Of God and His Creatures

That God does not of necessity love other things than Himself

A WILL does not of necessity tend to the means to an end, if the end can be had without those means. Since then the divine Goodness can be without other beings, -- nay, other beings make no addition to it, -- God is under no necessity of willing other things from the fact of His willing His own goodness.

2. Since good, understood to be such, is the proper object of the will, the will may fasten on any object conceived by the intellect in which the notion of good is fulfilled. Hence though the being of anything, as such, is good, and its not-being, as such, is evil; still the very not- being of a thing may become an object to the will, though not of necessity, by reason of some notion of good fulfilled: for it is good for a thing to be, even though some other thing is not.* The only good then which the will by the terms of its constitution cannot wish not to be, is the good whose non-existence would destroy the notion of good altogether. Such a good is no other than God. The will then by its constitution can will the non-existence of anything else except of God.* But in God there is will according to the fulness of the power of willing. God then can will the non-existence of any other being besides Himself.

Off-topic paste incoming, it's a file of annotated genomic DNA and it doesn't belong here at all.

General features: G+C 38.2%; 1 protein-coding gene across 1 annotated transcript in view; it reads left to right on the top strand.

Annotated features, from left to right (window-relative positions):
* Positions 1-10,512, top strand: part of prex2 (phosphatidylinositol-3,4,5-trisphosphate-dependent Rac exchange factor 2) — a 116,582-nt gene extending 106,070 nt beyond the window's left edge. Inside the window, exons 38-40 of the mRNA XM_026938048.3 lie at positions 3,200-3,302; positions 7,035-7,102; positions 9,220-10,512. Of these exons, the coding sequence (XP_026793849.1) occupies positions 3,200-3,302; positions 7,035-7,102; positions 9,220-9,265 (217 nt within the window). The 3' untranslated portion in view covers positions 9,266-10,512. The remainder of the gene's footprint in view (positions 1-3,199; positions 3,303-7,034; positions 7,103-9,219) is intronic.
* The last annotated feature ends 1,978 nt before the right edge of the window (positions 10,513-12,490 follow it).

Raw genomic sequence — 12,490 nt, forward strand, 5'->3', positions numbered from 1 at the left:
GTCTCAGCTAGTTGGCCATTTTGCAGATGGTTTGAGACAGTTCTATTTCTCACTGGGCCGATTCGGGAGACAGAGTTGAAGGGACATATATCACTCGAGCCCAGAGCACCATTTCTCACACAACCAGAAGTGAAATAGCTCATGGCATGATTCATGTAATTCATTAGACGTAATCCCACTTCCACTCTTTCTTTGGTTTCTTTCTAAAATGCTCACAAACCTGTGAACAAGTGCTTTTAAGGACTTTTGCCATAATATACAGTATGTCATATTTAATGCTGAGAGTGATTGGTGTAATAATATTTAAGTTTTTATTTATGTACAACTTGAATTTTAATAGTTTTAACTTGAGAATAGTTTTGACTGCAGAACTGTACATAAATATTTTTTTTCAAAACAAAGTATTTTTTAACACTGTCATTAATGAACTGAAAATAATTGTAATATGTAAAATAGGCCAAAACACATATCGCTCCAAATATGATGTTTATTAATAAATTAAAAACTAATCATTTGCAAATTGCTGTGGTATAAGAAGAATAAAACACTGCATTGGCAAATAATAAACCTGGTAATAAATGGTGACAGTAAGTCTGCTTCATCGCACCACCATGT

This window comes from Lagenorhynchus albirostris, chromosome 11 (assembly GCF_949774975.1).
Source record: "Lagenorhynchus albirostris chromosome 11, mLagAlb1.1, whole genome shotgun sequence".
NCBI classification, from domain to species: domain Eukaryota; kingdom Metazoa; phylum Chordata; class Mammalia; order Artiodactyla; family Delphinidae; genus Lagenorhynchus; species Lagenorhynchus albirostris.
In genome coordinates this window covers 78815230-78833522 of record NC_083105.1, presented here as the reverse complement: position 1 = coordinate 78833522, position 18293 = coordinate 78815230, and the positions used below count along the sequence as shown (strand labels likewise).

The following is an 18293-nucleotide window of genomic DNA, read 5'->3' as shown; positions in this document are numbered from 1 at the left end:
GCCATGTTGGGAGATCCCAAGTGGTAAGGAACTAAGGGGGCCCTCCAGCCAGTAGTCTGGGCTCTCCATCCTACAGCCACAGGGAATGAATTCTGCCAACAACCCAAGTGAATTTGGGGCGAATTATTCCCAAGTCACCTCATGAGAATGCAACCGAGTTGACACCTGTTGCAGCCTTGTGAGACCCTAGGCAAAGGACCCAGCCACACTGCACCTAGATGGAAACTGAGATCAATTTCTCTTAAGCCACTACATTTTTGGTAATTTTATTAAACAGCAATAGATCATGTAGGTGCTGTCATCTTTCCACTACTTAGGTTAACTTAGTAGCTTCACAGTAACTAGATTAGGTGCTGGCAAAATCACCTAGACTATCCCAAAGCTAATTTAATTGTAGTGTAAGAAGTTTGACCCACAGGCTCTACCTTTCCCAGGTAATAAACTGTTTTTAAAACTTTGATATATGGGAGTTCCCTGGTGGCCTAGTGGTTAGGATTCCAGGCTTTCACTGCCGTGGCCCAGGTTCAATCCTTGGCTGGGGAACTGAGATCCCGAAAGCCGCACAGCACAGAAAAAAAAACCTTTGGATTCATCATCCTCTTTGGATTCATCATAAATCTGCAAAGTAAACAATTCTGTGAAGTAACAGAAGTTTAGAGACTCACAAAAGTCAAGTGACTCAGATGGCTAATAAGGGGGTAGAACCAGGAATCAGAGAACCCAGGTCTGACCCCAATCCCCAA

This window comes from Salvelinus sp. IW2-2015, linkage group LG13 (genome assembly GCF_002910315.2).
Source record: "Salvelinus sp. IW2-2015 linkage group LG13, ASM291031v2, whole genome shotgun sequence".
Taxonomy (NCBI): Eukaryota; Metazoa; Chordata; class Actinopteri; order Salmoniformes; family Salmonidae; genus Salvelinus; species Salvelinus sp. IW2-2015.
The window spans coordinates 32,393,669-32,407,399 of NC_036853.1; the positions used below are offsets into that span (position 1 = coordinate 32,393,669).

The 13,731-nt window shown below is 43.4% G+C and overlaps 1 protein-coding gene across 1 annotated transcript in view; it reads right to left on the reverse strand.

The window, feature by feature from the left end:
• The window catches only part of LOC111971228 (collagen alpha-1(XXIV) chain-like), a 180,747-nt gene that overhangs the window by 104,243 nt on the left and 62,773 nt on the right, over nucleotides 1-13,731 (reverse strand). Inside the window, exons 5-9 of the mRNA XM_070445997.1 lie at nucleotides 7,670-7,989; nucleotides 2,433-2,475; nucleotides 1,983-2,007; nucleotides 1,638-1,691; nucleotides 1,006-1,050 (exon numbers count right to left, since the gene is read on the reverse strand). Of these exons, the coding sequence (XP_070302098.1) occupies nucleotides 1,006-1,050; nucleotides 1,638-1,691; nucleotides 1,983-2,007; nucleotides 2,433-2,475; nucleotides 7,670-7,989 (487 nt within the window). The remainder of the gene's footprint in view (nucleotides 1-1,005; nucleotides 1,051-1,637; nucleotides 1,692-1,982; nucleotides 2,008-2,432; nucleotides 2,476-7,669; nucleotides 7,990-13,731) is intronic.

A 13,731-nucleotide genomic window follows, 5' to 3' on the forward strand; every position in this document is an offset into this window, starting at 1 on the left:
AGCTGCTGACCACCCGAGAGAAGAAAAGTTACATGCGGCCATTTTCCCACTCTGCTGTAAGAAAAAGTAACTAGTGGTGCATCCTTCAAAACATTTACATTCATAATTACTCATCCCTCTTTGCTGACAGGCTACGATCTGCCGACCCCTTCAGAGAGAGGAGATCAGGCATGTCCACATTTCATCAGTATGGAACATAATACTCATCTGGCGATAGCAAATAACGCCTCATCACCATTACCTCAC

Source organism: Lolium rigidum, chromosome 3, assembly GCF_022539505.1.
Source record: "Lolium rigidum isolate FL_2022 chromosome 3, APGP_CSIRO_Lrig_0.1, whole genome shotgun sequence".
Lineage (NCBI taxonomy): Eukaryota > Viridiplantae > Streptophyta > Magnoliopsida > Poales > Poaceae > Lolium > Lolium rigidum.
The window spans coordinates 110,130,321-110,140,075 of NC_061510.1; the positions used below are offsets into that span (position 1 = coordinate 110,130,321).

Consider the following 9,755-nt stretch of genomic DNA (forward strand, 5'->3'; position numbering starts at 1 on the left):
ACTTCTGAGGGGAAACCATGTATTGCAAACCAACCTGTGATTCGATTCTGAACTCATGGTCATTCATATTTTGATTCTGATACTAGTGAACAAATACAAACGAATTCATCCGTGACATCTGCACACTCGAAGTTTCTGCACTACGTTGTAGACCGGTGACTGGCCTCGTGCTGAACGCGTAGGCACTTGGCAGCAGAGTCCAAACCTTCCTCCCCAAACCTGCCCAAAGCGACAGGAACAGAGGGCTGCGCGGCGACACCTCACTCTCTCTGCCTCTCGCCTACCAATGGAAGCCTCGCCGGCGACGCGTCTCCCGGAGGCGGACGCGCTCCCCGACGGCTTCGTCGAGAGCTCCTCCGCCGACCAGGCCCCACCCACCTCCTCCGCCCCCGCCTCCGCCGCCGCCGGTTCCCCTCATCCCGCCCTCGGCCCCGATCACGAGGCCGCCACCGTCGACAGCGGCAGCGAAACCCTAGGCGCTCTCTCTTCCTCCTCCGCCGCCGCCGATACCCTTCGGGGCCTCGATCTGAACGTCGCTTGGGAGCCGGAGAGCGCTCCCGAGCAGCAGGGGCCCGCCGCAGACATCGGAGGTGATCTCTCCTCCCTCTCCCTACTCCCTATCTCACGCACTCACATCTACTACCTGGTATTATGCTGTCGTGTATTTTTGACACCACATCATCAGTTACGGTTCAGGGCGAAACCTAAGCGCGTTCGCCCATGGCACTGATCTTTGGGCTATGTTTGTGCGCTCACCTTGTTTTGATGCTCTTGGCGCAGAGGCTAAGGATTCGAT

3. God in willing His own goodness wills also other things than Himself as sharing His goodness. But since the divine goodness is infinite, and partakable in infinite ways, if by the willing of His own goodness He of necessity willed the beings that partake of it, the absurdity would follow that He must will the existence of infinite creatures sharing His goodness in infinite ways: because, if He willed them, those creatures would exist, since His will is the principle of being to creatures. We must consider therefore why God of necessity knows other beings than Himself, and yet does not of necessity will them to exist, notwithstanding that His understanding and willing of Himself involves His understanding and willing other beings. The reason of it is this: an intelligent agent's understanding anything arises from a certain condition of the understanding, -- for by a thing being actually understood its likeness is in the mind: but a volitional agent's willing anything arises from a certain condition of the object willed, -- for we will a thing either because it is an end, or because it is a means to an end. Now the divine perfection necessarily requires that all things should so be in God as to be understood in Him. But the divine goodness does not of necessity require that other things should exist to be referred to Him as means to an end; and therefore it is necessary that God should know other things, but not that He should will other things.* Hence neither does He will all things that are referable to His goodness: but He knows all things which are in any way referable to His essence, whereby He understands.

1.80 : That God of necessity wills His own Being and His own Goodness
1.82 : Arguments against the aforesaid Doctrine, and Solution of the same